“Not sticking with the program is a common problem among patients. It is also why SI Dysfunction can hang around for so long,” said Darren. “I tell my patients all the time that their condition will not heal on it’s own. They need manual manipulation to lengthen the muscles, and stability training if they have looseness.”
“Of course he was right,” Michael said. Now it has been almost four months, but Michael is finally able to prove himself on the basketball court again. In the fall, he will be playing at a small college studying, but also playing basketball too.
Call us today and discover how the SI Joint Dysfunction Rehab Program can help you feel better sooner than you think! 1 (877) 650-9416
What is SI Joint Dysfunction?
SI dysfunction is due to muscular imbalances surrounding the sacroiliac joints on either side of the pelvis. When the muscles are not being optimized, the result is an imbalance and irritation of the SI joint or joints. Oftentimes, SI dysfunction can be related to pregnancy as hormones cause a loosening of the joints to occur. Following pregnancy, women can experience hypermobility as the ligaments stretch and cannot return to their starting point.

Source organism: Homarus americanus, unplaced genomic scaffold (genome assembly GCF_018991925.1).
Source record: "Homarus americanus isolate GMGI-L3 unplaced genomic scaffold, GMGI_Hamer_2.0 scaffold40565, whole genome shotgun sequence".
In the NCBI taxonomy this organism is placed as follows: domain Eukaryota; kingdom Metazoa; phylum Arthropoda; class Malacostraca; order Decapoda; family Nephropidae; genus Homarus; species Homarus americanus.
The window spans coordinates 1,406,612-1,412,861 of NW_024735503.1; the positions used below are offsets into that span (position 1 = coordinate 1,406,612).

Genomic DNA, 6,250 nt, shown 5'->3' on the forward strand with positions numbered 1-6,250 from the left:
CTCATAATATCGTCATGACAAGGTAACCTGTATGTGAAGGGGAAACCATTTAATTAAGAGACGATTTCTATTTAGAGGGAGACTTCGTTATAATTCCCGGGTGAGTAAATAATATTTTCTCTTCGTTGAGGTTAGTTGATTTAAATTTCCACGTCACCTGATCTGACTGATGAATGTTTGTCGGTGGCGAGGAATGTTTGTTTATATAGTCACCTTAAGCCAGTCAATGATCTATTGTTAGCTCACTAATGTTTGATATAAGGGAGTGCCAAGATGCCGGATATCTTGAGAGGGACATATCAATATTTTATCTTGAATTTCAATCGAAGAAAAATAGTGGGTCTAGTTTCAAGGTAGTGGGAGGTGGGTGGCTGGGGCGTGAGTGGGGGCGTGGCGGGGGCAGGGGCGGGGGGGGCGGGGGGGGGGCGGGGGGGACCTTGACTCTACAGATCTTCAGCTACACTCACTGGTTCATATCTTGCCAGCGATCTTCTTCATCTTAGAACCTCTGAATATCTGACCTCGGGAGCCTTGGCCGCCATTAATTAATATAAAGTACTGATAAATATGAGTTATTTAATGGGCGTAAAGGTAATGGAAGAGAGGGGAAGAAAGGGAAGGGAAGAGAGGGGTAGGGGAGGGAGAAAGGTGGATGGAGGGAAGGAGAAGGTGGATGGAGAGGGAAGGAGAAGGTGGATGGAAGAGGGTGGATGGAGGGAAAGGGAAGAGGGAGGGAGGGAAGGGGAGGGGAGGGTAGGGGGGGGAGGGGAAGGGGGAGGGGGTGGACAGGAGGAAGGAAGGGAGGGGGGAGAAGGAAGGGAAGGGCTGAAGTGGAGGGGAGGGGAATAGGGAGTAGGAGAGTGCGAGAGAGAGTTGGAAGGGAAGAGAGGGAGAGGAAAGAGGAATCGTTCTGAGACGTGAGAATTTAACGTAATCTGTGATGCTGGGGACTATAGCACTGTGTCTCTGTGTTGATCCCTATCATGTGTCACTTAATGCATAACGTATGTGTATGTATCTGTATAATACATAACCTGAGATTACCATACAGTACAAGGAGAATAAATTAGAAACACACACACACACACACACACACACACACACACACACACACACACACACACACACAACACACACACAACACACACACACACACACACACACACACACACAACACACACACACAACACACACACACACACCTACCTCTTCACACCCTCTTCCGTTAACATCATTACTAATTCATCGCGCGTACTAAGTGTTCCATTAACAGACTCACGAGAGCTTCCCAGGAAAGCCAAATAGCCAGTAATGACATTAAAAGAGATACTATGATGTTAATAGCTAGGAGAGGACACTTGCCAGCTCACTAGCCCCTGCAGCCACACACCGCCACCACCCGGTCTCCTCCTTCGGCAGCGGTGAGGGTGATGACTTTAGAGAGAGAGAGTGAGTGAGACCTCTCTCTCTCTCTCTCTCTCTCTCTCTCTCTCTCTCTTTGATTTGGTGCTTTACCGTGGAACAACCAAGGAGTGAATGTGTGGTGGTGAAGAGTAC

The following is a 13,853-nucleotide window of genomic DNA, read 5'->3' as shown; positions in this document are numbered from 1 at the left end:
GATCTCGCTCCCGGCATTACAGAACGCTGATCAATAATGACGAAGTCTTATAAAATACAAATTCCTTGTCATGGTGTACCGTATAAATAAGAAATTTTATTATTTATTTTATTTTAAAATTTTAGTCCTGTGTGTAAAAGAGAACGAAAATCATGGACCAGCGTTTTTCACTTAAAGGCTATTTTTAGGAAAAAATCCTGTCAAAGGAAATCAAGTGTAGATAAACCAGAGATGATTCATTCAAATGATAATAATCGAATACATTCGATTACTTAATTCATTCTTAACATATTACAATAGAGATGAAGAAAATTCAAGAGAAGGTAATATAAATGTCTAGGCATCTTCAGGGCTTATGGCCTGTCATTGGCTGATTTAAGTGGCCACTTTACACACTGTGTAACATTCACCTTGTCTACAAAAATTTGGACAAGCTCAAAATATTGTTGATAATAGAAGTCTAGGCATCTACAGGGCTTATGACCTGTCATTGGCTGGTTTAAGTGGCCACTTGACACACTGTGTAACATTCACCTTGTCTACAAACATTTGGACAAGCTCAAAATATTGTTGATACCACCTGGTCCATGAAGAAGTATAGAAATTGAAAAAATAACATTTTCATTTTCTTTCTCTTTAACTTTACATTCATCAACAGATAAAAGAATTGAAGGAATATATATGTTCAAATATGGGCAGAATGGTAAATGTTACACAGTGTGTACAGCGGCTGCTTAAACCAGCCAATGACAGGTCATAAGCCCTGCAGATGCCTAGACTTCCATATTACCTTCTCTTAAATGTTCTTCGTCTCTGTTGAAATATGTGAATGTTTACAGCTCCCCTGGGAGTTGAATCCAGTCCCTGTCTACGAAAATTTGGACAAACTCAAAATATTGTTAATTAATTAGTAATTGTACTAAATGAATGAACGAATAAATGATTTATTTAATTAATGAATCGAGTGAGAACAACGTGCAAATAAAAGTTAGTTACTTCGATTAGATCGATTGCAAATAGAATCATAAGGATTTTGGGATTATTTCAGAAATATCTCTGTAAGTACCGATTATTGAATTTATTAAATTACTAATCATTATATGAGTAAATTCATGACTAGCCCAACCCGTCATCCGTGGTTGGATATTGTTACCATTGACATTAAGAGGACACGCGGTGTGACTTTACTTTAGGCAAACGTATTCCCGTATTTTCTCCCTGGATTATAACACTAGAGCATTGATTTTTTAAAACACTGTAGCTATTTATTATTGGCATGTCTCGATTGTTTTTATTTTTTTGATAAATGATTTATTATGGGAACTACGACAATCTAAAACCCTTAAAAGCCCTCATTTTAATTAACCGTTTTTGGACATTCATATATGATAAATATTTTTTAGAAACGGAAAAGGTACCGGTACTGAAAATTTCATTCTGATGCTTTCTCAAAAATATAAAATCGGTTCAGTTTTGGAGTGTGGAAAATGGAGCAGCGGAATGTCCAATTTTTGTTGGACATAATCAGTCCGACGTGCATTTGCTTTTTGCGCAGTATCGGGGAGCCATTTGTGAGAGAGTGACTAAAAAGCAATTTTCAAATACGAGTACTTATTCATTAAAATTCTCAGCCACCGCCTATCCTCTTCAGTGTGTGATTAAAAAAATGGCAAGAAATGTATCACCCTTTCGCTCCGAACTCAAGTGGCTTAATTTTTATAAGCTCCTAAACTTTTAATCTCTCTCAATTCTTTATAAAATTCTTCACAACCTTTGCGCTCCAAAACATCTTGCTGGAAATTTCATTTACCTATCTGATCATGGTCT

Improper movements have a lasting effect on your joints!
SI Dysfunction Causes
In addition to pregnancy, when the SI joint is hypo-mobile or stiff, the cause is often due to improper actions that have a lasting effect on the joints. How you bend, lift, and hunch over the computer, for example, can put permanent stress on the lower back and SI joints.
Other causes for the sacroiliac joint problems include degenerative disease or history of trauma. For example, if you have ever been on roller blades you know what it feels like to compress or jam up the joint when you land on your backside.
SI Dysfunction Symptoms
Pain with SI Dysfunction feels like sharp, stabbing, or even a dull ache in the lower back and buttocks that is short lived but ongoing and aggravating. Referral pain can also occur as it descends into the groin region, or less commonly the leg. It is also common for patients have difficulty walking up the stairs, changing position, rolling from bed, or standing up.
Call us today and discover how the SI Joint Dysfunction Rehab Program can help you feel better sooner than you think! 1 (888) 707-4410
At pt Health, we know that sorting out insurance paperwork can be time-consuming and confusing. We want your focus to be on getting well and staying well. With that in mind, we do our best to help you navigate through the necessary forms. We speak with your insurance providers and we’ll answer any questions you may have about your coverage.
- Canadian Forces
- Veterans Affairs
For any treatments that are only partially covered, you may be asked to co-pay the difference at each visit.